Contacted by POLITICO for comment, Cameron said in an email that the allegations “are without foundation.” He stressed that he has “a wide range of Chinese contacts as part of my duties with the EU-Asia Centre and some of them may have a double function,” but added: “I retired 15 years ago from official employment and have zero access to any sensitive information.”

Cameron said his lawyer was not aware of any case having been opened, adding: “The allegations themselves are obviously damaging but they really are absurd if you just stop to think about them for a minute.” Cameron, who according to his entry on the EU-Asia Centre’s website has “lived and worked in Belgium for 20 years” and is “a visiting professor at several universities in Asia,” is suspected by Belgian intelligence of receiving thousands of euros for providing confidential — but not necessarily classified — political and economic information to the Chinese regarding European institutions.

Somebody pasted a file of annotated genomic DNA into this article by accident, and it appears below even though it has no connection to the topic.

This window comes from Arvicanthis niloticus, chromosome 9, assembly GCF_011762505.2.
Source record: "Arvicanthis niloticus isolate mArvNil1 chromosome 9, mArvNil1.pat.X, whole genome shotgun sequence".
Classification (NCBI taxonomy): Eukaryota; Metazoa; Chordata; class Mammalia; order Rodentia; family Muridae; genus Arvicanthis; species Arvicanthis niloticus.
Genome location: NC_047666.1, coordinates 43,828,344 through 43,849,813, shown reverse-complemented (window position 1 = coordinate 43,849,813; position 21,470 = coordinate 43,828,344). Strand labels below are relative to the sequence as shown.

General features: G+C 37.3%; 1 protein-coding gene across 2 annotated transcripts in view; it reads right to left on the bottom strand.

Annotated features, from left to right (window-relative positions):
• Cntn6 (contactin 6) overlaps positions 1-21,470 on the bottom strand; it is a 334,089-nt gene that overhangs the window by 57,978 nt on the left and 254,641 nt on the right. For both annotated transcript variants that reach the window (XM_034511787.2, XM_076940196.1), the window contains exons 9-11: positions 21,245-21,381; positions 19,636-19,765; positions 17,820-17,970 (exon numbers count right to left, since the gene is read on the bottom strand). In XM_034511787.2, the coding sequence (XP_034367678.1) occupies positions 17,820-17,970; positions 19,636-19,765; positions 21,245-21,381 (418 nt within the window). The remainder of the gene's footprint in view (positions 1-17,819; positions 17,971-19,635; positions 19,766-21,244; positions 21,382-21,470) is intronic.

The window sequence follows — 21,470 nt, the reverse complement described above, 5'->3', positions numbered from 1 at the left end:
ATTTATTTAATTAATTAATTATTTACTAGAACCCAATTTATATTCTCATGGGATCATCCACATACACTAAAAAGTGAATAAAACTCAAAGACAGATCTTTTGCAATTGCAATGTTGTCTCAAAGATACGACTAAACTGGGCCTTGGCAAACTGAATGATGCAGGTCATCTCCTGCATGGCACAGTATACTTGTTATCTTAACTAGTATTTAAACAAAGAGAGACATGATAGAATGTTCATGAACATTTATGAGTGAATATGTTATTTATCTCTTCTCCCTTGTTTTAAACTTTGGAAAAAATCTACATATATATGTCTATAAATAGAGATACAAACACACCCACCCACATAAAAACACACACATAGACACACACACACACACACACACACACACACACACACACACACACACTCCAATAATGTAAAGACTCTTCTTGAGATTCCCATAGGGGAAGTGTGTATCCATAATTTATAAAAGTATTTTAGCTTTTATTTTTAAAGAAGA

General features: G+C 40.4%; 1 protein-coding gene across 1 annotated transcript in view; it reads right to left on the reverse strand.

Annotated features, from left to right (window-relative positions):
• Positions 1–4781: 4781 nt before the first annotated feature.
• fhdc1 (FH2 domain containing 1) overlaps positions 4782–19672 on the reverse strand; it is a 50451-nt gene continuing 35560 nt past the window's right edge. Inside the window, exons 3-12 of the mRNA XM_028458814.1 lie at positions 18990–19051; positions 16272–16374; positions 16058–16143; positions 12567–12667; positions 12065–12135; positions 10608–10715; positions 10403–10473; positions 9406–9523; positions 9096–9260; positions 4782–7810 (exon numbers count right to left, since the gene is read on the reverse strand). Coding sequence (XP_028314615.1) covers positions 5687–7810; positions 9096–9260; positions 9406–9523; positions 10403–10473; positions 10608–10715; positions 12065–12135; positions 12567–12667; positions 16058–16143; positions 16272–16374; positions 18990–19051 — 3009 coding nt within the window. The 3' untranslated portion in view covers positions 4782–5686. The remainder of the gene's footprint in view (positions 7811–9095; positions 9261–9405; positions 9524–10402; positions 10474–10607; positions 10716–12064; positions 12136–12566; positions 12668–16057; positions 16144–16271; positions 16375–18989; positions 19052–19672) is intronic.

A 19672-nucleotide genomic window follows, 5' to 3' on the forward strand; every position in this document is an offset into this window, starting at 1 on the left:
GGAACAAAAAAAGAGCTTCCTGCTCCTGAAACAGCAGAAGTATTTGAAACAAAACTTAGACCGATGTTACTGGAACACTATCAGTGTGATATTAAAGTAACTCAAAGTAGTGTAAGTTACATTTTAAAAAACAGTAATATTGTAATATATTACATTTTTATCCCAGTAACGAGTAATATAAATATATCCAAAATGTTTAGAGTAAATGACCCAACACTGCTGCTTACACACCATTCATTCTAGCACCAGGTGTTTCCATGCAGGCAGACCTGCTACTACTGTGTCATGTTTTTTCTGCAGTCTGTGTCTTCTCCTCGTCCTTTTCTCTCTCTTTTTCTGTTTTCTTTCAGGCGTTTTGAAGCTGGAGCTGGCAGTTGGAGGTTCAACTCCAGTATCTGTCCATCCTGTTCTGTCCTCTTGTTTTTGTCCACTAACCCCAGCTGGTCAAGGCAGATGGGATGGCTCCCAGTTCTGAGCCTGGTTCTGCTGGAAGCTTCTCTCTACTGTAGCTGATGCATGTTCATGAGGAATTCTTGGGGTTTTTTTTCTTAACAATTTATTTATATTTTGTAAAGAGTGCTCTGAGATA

In a separate email to L’Avenir, seen by POLITICO, Cameron said the EU-Asia Centre receives “a small annual grant” from the Chinese diplomatic mission to the EU, to help organize events on EU-China relations. “This is the only funding received from the Chinese,” he said.

Cameron added, in his response to L’Avenir, that the EU-Asia Centre’s recent activities, including a webinar on this week’s virtual EU-China summit, demonstrated “that we are highly critical of China!” ‘Close to Beijing’ POLITICO was told the names of the two Chinese journalists allegedly involved, but was unable to confirm their status independently.